Art locations

African and American history and culture were the main influences of Cooper’s art. His works have been widely presented within the art community of the United States and around the world since 1969. Locations such as Niagara Falls, Buffalo, Birmingham, Atlanta, Albany, Washington D.C., Ontario, and Ghana are examples of places where his art was and is exhibited. He exhibited his art in five solo shows since 1971 in Niagara Falls, Buffalo, and Ghana, West Africa. Cooper was one of only ten artists who were chosen to be a part of the project called “Art Across Borders” for the Pan American Exhibition. Five large murals were produced for the Women’s Pavilion to celebrate historical African-American women such as Harriet Tubman, Rosa Parks, and Ida B. Wells. Several of his pieces are in the Castellani Art Museum in Niagara Falls, New York as part of its permanent collection.


Throughout his career, Cooper earned several awards for his artistic endeavors. The Arts Council in Buffalo & Erie County honored Cooper for two consecutive years. He earned a New York State Council on the Arts DEC Grant in 1996, and then the Annual Professional Artist Award in 1997. That same year, the Alpha Kappa Alphasorority gave him a Community Artist Recognition Award. The Burchfield Penney Art Center selected Cooper to be a “Living Legacy” artist in 2013. He was chosen two times to be a part of the Annual Atlanta Life African American National Art Competition/Exhibition in Atlanta, Georgia. Cooper was a member of the National Conference of Artists and of the Alliance of African American Artists in America. He is also credited with founding and running the Afrocentric Artists’ Collective for three years until 1981.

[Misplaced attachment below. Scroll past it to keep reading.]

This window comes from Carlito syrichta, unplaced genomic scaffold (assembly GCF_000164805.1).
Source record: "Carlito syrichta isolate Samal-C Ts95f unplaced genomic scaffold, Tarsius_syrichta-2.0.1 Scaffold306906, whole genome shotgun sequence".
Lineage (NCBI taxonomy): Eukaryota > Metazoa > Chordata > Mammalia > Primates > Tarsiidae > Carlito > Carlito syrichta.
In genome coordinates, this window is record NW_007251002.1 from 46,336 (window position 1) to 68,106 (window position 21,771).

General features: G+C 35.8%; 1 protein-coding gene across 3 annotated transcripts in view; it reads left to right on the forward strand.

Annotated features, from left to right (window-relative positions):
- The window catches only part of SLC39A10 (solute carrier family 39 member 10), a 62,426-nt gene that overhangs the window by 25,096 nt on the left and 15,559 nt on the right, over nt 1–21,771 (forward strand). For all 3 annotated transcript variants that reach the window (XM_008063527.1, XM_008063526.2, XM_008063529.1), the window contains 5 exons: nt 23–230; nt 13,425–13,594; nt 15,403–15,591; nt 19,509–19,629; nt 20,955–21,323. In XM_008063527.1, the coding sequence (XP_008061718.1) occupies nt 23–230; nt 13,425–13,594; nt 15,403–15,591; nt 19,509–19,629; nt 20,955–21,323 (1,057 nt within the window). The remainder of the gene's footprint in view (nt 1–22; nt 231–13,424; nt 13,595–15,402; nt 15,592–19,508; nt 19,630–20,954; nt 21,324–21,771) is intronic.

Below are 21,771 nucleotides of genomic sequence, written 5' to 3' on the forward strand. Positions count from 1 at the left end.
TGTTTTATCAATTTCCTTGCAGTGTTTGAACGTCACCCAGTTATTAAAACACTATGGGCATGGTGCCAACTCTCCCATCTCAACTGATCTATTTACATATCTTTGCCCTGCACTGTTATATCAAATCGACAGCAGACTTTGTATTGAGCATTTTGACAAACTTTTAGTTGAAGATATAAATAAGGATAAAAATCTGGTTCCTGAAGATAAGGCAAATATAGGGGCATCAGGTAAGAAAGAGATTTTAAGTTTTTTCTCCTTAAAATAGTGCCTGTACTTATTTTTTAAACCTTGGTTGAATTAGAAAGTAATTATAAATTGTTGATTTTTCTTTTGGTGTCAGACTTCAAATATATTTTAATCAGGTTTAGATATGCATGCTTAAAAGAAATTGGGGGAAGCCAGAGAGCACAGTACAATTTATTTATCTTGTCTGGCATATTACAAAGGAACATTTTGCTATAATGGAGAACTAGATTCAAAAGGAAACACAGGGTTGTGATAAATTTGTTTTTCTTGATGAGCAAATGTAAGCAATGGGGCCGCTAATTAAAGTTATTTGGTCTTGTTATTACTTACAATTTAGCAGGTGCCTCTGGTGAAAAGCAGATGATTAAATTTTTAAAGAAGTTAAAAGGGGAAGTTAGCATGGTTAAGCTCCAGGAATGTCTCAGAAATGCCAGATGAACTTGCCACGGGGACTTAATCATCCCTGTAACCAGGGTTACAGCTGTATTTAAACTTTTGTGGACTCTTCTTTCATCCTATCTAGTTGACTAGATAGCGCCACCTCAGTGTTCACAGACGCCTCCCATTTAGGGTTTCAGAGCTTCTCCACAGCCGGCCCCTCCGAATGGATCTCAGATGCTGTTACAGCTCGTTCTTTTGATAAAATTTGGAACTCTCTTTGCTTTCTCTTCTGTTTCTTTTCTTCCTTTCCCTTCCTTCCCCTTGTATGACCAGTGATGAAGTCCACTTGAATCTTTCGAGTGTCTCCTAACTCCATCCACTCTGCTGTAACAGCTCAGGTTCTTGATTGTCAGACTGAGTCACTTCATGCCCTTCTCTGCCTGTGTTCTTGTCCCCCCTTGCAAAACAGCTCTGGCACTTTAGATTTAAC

Cooper’s art is known for its African and American influences. He defines himself as “an Afrocentric artist. My world view is rooted in an African frame of reference and a deep, abiding sense of the creator from whence I draw my inspiration, strength and a sense of who I am. Thematically and stylistically, my works are a fusion of two cultures: my American experience and my African heritage…My work is conceptual, subjective and highly metaphorical. The use of symbols allows me to explore literal ideas. I believe that art is the creative expression of our experiences, and probably the noblest expression of the human spirit. If so, then art must embody the highest ideals and aspirations of humankind.” He states that “my work is not as much about the subject as it is about how I render the subject. I use symbols to express ideas and concepts. Color, which is never haphazardly selected, shapes the mood of the composition and creates rhythm and harmony.”